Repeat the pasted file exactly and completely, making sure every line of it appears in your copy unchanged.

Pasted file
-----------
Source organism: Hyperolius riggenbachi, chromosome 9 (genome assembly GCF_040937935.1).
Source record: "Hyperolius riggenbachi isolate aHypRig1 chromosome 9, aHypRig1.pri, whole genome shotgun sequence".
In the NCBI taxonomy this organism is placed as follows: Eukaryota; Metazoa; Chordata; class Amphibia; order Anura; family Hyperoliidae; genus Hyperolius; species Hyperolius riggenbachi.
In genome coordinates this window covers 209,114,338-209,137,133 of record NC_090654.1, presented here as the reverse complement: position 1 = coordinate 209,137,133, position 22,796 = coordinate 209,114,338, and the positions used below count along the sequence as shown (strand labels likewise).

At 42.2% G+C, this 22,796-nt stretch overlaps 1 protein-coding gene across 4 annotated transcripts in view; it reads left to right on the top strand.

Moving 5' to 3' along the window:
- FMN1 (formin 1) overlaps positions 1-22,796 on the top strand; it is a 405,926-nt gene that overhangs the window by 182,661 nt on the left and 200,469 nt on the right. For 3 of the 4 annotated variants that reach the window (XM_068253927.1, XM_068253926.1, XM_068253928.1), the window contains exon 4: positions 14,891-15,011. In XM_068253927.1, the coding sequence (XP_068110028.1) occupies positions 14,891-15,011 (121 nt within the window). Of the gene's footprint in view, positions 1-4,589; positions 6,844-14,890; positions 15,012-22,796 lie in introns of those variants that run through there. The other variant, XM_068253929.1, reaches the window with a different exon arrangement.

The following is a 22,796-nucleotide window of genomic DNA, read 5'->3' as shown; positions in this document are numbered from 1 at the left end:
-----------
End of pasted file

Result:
Source organism: Hyperolius riggenbachi, chromosome 9 (genome assembly GCF_040937935.1).
Source record: "Hyperolius riggenbachi isolate aHypRig1 chromosome 9, aHypRig1.pri, whole genome shotgun sequence".
In the NCBI taxonomy this organism is placed as follows: Eukaryota; Metazoa; Chordata; class Amphibia; order Anura; family Hyperoliidae; genus Hyperolius; species Hyperolius riggenbachi.
In genome coordinates this window covers 209,114,338-209,137,133 of record NC_090654.1, presented here as the reverse complement: position 1 = coordinate 209,137,133, position 22,796 = coordinate 209,114,338, and the positions used below count along the sequence as shown (strand labels likewise).

At 42.2% G+C, this 22,796-nt stretch overlaps 1 protein-coding gene across 4 annotated transcripts in view; it reads left to right on the top strand.

Moving 5' to 3' along the window:
- FMN1 (formin 1) overlaps positions 1-22,796 on the top strand; it is a 405,926-nt gene that overhangs the window by 182,661 nt on the left and 200,469 nt on the right. For 3 of the 4 annotated variants that reach the window (XM_068253927.1, XM_068253926.1, XM_068253928.1), the window contains exon 4: positions 14,891-15,011. In XM_068253927.1, the coding sequence (XP_068110028.1) occupies positions 14,891-15,011 (121 nt within the window). Of the gene's footprint in view, positions 1-4,589; positions 6,844-14,890; positions 15,012-22,796 lie in introns of those variants that run through there. The other variant, XM_068253929.1, reaches the window with a different exon arrangement.

The following is a 22,796-nucleotide window of genomic DNA, read 5'->3' as shown; positions in this document are numbered from 1 at the left end: